Purdue institute awards over $150,000 to support 6 research teams in energy, transportation, food security
WEST LAFAYETTE, Ind. - Renewable energy, damage from severe drought and the use of solar energy are some of the grand challenge type research topics that received grants from the Purdue University Global Policy Research Institute.
"This is the institute's third year of awarding funds to help faculty members secure larger grants from external agencies and organizations," said Arden L. Bement Jr., director of the Global Policy Research Institute. "The seed money awarded to these six multidisciplinary teams will help position the researchers to secure more support in the future in service to real needs."
The institute, which is part of the university's "New Synergies" strategic plan, awarded $180,000 to six projects.
The professors who received $40,000 grants and their research projects are:
* (Datu) Buyung Agusdinata, associate research scientist with the system-of-systems in aeronautics and astronautics, "Modeling Framework for Policy Development to Mitigate Drought Impacts in East Africa." The project's goals include developing a modeling framework to better understand the natural, physical, social and political drivers contributing to drought severity. The project will investigate how weather patterns affect water availability, which largely determines crop yields and food availability. The development of policies on water and food infrastructure to mitigate drought impacts will take into account the provision of other infrastructures such as energy, housing and transportation.
* Fu Zhao, assistant professor of mechanical engineering, "Economic and Environmental Consequences of Widespread Deployment of Solar Photovoltaics: A Computational Approach." The project aims to connect leading experts and scientists in solar energy to help develop a national policy on solar energy. The funds will be used to create a computational tool for modeling the economic and environmental effects of using solar energy technologies more broadly.
* Srinivas Peeta, professor of civil engineering and director of NEXTRANS Center, "Policymaking Considering Interdependent Infrastructure Systems: An Economic General Equilibrium Approach." Goals of this project include the need for development of an analytical framework that integrates the transportation and energy sectors in terms of their interdependencies, and policy instruments, to provide a quantitative tool that can analyze long-term effects of different types of transportation policies, such as pricing, tax and subsidy, on the energy sector.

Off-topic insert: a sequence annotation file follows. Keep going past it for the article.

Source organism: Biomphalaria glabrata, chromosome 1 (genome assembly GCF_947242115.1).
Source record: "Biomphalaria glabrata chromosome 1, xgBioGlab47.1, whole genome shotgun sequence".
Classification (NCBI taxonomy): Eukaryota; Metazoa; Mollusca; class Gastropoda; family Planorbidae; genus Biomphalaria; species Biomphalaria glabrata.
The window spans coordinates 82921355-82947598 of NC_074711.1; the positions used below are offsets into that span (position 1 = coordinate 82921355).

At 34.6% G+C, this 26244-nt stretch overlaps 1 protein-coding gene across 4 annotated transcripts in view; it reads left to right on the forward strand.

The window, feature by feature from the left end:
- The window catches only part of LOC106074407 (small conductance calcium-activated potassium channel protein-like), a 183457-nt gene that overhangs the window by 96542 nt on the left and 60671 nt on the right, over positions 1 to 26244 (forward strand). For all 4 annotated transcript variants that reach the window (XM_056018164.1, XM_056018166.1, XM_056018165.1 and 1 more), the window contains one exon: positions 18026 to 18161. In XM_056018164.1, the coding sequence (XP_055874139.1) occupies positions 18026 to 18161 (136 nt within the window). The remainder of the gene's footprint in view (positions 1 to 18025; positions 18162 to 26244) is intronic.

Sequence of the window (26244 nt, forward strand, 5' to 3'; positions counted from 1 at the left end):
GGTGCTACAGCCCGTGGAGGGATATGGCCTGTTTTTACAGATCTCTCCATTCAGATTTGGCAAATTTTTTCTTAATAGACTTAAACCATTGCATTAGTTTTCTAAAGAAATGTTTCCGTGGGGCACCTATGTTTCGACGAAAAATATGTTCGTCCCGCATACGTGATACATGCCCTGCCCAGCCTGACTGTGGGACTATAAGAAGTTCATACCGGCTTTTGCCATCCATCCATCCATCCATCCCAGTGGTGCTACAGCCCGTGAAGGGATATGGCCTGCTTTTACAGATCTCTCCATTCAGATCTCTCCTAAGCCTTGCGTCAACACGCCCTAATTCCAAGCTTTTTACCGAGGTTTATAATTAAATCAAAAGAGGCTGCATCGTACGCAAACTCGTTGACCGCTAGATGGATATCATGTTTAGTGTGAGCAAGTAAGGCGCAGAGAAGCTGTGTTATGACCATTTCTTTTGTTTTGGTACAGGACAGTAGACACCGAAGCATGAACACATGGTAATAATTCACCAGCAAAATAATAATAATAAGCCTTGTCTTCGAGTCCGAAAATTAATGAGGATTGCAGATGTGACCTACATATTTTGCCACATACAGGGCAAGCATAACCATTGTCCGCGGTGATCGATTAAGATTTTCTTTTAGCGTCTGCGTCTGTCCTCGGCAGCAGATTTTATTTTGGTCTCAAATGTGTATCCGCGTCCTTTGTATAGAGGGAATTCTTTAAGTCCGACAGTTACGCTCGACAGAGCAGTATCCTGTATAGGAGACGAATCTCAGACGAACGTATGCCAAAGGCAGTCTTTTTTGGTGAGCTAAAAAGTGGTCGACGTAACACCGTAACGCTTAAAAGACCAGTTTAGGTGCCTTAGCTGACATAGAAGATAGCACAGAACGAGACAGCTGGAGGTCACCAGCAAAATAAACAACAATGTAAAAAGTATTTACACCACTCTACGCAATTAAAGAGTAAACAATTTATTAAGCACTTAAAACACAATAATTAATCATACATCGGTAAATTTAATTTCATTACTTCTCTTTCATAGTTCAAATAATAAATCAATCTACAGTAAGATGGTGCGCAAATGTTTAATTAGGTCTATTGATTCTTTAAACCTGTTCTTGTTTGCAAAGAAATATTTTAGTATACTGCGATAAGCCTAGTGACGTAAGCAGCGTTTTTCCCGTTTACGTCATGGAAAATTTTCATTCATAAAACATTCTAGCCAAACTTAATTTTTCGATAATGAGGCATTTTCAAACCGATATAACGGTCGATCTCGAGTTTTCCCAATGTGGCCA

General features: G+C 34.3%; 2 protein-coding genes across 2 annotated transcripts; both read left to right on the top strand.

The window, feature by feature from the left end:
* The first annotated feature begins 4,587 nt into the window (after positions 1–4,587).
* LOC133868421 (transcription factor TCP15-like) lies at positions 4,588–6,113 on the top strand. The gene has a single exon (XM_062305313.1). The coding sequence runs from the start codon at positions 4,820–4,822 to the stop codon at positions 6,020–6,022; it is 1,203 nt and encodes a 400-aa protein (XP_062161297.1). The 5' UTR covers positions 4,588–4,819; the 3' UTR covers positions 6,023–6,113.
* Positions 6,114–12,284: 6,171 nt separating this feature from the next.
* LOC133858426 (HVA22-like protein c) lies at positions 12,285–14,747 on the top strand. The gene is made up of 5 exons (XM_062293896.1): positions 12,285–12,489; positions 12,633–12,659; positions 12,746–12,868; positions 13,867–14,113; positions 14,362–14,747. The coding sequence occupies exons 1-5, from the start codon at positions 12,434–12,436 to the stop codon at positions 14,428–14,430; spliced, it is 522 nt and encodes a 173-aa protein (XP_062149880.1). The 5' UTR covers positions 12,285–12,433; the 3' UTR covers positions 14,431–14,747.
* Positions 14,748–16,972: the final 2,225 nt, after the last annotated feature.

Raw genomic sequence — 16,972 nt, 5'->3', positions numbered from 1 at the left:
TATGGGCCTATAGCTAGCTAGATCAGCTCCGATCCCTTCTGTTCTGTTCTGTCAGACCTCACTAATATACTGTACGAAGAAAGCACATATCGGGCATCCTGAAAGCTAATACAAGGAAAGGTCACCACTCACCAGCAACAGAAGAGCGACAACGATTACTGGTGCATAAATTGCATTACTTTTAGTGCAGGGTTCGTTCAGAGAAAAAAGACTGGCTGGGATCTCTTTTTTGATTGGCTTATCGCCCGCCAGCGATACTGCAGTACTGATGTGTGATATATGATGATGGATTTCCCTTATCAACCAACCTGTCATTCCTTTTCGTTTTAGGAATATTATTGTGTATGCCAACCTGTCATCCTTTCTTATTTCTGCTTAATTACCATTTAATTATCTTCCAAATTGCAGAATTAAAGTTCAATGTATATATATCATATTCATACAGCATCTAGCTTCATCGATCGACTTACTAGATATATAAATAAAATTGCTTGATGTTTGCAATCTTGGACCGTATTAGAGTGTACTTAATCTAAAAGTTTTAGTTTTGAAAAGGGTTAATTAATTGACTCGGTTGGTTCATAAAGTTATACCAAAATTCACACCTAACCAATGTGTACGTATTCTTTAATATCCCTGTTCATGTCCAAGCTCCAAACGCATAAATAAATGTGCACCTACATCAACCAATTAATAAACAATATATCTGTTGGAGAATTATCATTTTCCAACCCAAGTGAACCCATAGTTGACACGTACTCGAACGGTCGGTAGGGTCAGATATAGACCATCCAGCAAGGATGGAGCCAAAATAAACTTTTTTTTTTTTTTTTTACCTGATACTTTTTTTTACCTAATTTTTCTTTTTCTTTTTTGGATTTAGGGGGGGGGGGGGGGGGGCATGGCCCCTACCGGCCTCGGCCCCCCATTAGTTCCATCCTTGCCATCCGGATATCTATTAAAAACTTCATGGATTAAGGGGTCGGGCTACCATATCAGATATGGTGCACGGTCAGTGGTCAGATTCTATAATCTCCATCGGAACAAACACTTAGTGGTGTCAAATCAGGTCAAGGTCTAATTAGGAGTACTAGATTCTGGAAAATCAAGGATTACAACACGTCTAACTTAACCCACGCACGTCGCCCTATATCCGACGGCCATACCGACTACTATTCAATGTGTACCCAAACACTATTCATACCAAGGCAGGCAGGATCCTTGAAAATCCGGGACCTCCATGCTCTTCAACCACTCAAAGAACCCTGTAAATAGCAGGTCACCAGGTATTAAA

* Nelson Villoria, research assistant professor of agricultural economics, "Global Food Price Volatility and Climate Change: Understanding Policy Options and their Trade-Offs." Goals of this project include explicitly modeling the effects of geographically correlated weather patterns on international trade patterns to gain a better understanding of the links among trade, storage and weather.
The professors who received the $10,000 grants and their projects are:
* Shirley Dyke, professor of mechanical engineering and civil engineering, "Workshop Focusing on Global Policies for Infrastructure Monitoring and Management: A Paradigm Shift in Lifecycle Costs and Optimization of Resources." A two-day, interdisplincary workshop will focus on addressing key issues related to promoting the implementation of modern engineering tools to enhance the sustainability and resilience of infrastructure through acquisition and integration of data and improved modeling capablities to assist decision makers.
* Arvind Varma, head and R. Games Slayter Distinguished Professor of Chemical Engineering, "US-Mexico Workshop on Sustainable Biofuels Production." This event will enable future engineers and scientists in the United States and Mexico to carry out education and research and to acquire the necessary tools to sustain the continuous development of renewable energy supplies derived from natural resources without environmental impact.
Purdue's Global Policy Research Institute focuses on the university's strengths in science, information technology, data management and systems engineering in collaboration with economics and the social sciences to inform policymakers about critical issues such as food security and health. These incentive award grants also serve as an opportunity for graduate students to work on interdisciplinary teams addressing problems with local, regional, national and global impact. During the last two years, a total of $300,000 in seed money was awarded to support topics that included food security, disaster recovery, cancer prevention and sustainability. Through these incentive award initiatives, the Global Policy Research Institute is supporting approximately 20 graduate students.
Writer: Amy Patterson Neubert, 765-494-9723, email@example.com
Sources: Arden L. Bement Jr., 765-496-6713, firstname.lastname@example.org
Angela Phillips Diaz, Global Policy Research Institute managing director, 765-496-6765, email@example.com